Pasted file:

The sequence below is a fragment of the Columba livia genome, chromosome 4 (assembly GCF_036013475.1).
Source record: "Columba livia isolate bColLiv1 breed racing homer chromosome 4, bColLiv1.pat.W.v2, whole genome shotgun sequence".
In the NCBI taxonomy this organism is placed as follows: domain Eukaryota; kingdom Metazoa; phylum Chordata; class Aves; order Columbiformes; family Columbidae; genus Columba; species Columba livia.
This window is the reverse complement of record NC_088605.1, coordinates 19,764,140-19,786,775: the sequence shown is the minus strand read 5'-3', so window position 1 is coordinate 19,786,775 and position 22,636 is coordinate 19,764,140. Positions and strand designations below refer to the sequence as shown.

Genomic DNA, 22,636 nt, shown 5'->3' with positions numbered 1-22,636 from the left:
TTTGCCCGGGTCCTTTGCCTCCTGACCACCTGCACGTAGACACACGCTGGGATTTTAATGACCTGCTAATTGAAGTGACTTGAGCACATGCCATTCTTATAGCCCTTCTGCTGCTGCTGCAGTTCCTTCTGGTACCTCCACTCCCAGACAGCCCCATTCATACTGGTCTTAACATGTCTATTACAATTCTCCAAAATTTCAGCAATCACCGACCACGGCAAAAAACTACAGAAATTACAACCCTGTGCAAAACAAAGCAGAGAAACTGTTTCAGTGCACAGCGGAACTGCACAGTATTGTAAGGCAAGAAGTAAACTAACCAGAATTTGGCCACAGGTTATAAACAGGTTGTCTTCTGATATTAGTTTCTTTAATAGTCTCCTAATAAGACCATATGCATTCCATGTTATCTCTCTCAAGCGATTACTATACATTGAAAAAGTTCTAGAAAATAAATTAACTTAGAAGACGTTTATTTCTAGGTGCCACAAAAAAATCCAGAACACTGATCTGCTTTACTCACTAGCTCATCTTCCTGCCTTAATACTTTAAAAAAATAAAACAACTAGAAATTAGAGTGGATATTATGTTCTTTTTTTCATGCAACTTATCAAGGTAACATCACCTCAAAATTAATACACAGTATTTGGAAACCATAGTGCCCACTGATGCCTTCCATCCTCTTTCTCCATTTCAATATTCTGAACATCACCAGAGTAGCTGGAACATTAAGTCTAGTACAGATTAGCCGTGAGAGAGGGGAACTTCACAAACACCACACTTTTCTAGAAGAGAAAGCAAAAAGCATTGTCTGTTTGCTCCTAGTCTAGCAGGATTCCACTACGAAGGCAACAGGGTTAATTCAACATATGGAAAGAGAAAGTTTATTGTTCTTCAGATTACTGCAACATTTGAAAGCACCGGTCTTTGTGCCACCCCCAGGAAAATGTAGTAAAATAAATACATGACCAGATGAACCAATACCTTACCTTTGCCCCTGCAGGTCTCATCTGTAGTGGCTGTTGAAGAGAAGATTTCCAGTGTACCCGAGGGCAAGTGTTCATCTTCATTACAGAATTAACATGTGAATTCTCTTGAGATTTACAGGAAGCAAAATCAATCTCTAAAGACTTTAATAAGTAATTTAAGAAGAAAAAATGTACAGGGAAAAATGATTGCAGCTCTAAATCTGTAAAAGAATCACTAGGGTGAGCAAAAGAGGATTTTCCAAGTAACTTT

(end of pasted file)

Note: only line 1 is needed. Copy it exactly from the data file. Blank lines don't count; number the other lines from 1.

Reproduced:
The sequence below is a fragment of the Columba livia genome, chromosome 4 (assembly GCF_036013475.1).